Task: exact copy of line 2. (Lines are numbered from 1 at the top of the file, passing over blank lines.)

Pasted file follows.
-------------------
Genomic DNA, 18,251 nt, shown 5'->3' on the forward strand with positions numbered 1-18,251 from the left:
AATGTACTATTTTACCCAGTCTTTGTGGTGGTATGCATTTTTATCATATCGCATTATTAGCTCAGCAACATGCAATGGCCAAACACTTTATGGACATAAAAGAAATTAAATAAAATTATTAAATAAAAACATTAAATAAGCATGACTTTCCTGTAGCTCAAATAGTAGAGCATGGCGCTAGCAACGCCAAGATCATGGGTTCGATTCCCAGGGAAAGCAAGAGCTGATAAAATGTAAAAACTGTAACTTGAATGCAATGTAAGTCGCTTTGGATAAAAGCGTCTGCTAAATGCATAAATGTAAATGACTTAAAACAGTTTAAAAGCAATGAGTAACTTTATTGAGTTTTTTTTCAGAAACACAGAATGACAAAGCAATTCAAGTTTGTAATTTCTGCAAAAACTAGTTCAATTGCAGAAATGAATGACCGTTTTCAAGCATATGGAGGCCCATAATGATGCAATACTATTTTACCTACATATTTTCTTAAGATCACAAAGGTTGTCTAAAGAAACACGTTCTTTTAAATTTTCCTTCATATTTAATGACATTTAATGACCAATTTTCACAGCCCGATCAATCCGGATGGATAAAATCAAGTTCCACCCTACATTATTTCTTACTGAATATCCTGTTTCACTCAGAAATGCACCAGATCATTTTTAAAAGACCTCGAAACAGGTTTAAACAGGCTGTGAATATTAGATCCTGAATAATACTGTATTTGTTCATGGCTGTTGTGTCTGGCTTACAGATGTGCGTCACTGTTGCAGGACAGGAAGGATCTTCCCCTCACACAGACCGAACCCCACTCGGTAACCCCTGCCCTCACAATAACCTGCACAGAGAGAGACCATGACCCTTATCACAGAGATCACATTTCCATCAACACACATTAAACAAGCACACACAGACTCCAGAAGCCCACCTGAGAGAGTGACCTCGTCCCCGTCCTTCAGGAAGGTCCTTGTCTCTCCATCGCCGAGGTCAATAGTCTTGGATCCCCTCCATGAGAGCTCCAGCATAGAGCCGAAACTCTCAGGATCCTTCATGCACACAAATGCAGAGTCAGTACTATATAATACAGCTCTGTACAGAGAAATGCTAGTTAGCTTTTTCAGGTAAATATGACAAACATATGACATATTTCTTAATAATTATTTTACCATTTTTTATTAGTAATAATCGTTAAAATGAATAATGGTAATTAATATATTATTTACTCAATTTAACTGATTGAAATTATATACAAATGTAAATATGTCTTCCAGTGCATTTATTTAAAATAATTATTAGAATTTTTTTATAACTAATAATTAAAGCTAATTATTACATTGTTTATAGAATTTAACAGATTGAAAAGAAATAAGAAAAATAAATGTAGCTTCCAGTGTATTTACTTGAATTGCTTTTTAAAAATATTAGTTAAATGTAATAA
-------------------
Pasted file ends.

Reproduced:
AATGTACTATTTTACCCAGTCTTTGTGGTGGTATGCATTTTTATCATATCGCATTATTAGCTCAGCAACATGCAATGGCCAAACACTTTATGGACATAAAAGAAATTAAATAAAATTATTAAATAAAAACATTAAATAAGCATGACTTTCCTGTAGCTCAAATAGTAGAGCATGGCGCTAGCAACGCCAAGATCATGGGTTCGATTCCCAGGGAAAGCAAGAGCTGATAAAATGTAAAAACTGTAACTTGAATGCAATGTAAGTCGCTTTGGATAAAAGCGTCTGCTAAATGCATAAATGTAAATGACTTAAAACAGTTTAAAAGCAATGAGTAACTTTATTGAGTTTTTTTTCAGAAACACAGAATGACAAAGCAATTCAAGTTTGTAATTTCTGCAAAAACTAGTTCAATTGCAGAAATGAATGACCGTTTTCAAGCATATGGAGGCCCATAATGATGCAATACTATTTTACCTACATATTTTCTTAAGATCACAAAGGTTGTCTAAAGAAACACGTTCTTTTAAATTTTCCTTCATATTTAATGACATTTAATGACCAATTTTCACAGCCCGATCAATCCGGATGGATAAAATCAAGTTCCACCCTACATTATTTCTTACTGAATATCCTGTTTCACTCAGAAATGCACCAGATCATTTTTAAAAGACCTCGAAACAGGTTTAAACAGGCTGTGAATATTAGATCCTGAATAATACTGTATTTGTTCATGGCTGTTGTGTCTGGCTTACAGATGTGCGTCACTGTTGCAGGACAGGAAGGATCTTCCCCTCACACAGACCGAACCCCACTCGGTAACCCCTGCCCTCACAATAACCTGCACAGAGAGAGACCATGACCCTTATCACAGAGATCACATTTCCATCAACACACATTAAACAAGCACACACAGACTCCAGAAGCCCACCTGAGAGAGTGACCTCGTCCCCGTCCTTCAGGAAGGTCCTTGTCTCTCCATCGCCGAGGTCAATAGTCTTGGATCCCCTCCATGAGAGCTCCAGCATAGAGCCGAAACTCTCAGGATCCTTCATGCACACAAATGCAGAGTCAGTACTATATAATACAGCTCTGTACAGAGAAATGCTAGTTAGCTTTTTCAGGTAAATATGACAAACATATGACATATTTCTTAATAATTATTTTACCATTTTTTATTAGTAATAATCGTTAAAATGAATAATGGTAATTAATATATTATTTACTCAATTTAACTGATTGAAATTATATACAAATGTAAATATGTCTTCCAGTGCATTTATTTAAAATAATTATTAGAATTTTTTTATAACTAATAATTAAAGCTAATTATTACATTGTTTATAGAATTTAACAGATTGAAAAGAAATAAGAAAAATAAATGTAGCTTCCAGTGTATTTACTTGAATTGCTTTTTAAAAATATTAGTTAAATGTAATAA